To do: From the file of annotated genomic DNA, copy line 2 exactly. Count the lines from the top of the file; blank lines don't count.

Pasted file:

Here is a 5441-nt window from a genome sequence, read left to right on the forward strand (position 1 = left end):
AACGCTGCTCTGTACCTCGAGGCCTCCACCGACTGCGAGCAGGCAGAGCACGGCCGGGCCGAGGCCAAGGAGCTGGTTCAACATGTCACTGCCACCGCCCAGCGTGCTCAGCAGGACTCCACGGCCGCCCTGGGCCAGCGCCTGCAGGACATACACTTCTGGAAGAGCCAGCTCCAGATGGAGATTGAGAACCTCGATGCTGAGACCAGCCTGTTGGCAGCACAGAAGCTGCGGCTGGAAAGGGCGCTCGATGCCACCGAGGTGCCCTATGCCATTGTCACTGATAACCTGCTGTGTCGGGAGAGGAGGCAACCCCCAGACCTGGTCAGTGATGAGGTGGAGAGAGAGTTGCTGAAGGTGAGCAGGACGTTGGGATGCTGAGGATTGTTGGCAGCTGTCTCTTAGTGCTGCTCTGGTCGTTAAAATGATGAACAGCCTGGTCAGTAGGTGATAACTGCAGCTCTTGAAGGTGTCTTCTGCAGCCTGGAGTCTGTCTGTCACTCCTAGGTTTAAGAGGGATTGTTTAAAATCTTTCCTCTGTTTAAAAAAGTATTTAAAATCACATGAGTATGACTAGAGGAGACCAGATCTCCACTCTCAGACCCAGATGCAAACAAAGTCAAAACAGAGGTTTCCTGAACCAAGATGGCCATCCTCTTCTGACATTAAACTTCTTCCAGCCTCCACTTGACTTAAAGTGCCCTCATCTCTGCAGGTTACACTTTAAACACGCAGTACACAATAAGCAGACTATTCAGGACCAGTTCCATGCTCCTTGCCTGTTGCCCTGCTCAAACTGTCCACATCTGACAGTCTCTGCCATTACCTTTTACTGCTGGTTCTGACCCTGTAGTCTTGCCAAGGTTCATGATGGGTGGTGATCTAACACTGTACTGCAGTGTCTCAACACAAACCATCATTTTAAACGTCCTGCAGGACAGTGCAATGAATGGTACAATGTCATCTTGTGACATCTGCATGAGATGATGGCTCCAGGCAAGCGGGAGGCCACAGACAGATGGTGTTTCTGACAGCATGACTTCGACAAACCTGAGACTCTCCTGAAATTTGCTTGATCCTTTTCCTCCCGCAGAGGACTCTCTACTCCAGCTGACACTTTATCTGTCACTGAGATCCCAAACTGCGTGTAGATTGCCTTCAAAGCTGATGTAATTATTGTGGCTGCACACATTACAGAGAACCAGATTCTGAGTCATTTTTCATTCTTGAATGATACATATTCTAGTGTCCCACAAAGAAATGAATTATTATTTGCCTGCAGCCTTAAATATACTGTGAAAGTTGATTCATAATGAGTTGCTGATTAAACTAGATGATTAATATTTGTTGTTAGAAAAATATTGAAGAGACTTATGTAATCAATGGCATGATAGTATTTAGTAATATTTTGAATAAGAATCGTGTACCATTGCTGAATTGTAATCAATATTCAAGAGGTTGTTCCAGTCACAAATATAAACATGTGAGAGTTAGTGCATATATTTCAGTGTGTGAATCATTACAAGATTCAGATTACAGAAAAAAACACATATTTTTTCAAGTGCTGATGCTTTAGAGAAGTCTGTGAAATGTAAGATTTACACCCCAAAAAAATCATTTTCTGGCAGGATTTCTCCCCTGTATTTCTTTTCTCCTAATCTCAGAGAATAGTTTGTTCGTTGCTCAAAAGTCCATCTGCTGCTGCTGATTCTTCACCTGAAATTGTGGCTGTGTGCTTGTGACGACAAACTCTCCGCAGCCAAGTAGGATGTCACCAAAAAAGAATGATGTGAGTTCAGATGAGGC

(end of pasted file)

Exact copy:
AACGCTGCTCTGTACCTCGAGGCCTCCACCGACTGCGAGCAGGCAGAGCACGGCCGGGCCGAGGCCAAGGAGCTGGTTCAACATGTCACTGCCACCGCCCAGCGTGCTCAGCAGGACTCCACGGCCGCCCTGGGCCAGCGCCTGCAGGACATACACTTCTGGAAGAGCCAGCTCCAGATGGAGATTGAGAACCTCGATGCTGAGACCAGCCTGTTGGCAGCACAGAAGCTGCGGCTGGAAAGGGCGCTCGATGCCACCGAGGTGCCCTATGCCATTGTCACTGATAACCTGCTGTGTCGGGAGAGGAGGCAACCCCCAGACCTGGTCAGTGATGAGGTGGAGAGAGAGTTGCTGAAGGTGAGCAGGACGTTGGGATGCTGAGGATTGTTGGCAGCTGTCTCTTAGTGCTGCTCTGGTCGTTAAAATGATGAACAGCCTGGTCAGTAGGTGATAACTGCAGCTCTTGAAGGTGTCTTCTGCAGCCTGGAGTCTGTCTGTCACTCCTAGGTTTAAGAGGGATTGTTTAAAATCTTTCCTCTGTTTAAAAAAGTATTTAAAATCACATGAGTATGACTAGAGGAGACCAGATCTCCACTCTCAGACCCAGATGCAAACAAAGTCAAAACAGAGGTTTCCTGAACCAAGATGGCCATCCTCTTCTGACATTAAACTTCTTCCAGCCTCCACTTGACTTAAAGTGCCCTCATCTCTGCAGGTTACACTTTAAACACGCAGTACACAATAAGCAGACTATTCAGGACCAGTTCCATGCTCCTTGCCTGTTGCCCTGCTCAAACTGTCCACATCTGACAGTCTCTGCCATTACCTTTTACTGCTGGTTCTGACCCTGTAGTCTTGCCAAGGTTCATGATGGGTGGTGATCTAACACTGTACTGCAGTGTCTCAACACAAACCATCATTTTAAACGTCCTGCAGGACAGTGCAATGAATGGTACAATGTCATCTTGTGACATCTGCATGAGATGATGGCTCCAGGCAAGCGGGAGGCCACAGACAGATGGTGTTTCTGACAGCATGACTTCGACAAACCTGAGACTCTCCTGAAATTTGCTTGATCCTTTTCCTCCCGCAGAGGACTCTCTACTCCAGCTGACACTTTATCTGTCACTGAGATCCCAAACTGCGTGTAGATTGCCTTCAAAGCTGATGTAATTATTGTGGCTGCACACATTACAGAGAACCAGATTCTGAGTCATTTTTCATTCTTGAATGATACATATTCTAGTGTCCCACAAAGAAATGAATTATTATTTGCCTGCAGCCTTAAATATACTGTGAAAGTTGATTCATAATGAGTTGCTGATTAAACTAGATGATTAATATTTGTTGTTAGAAAAATATTGAAGAGACTTATGTAATCAATGGCATGATAGTATTTAGTAATATTTTGAATAAGAATCGTGTACCATTGCTGAATTGTAATCAATATTCAAGAGGTTGTTCCAGTCACAAATATAAACATGTGAGAGTTAGTGCATATATTTCAGTGTGTGAATCATTACAAGATTCAGATTACAGAAAAAAACACATATTTTTTCAAGTGCTGATGCTTTAGAGAAGTCTGTGAAATGTAAGATTTACACCCCAAAAAAATCATTTTCTGGCAGGATTTCTCCCCTGTATTTCTTTTCTCCTAATCTCAGAGAATAGTTTGTTCGTTGCTCAAAAGTCCATCTGCTGCTGCTGATTCTTCACCTGAAATTGTGGCTGTGTGCTTGTGACGACAAACTCTCCGCAGCCAAGTAGGATGTCACCAAAAAAGAATGATGTGAGTTCAGATGAGGC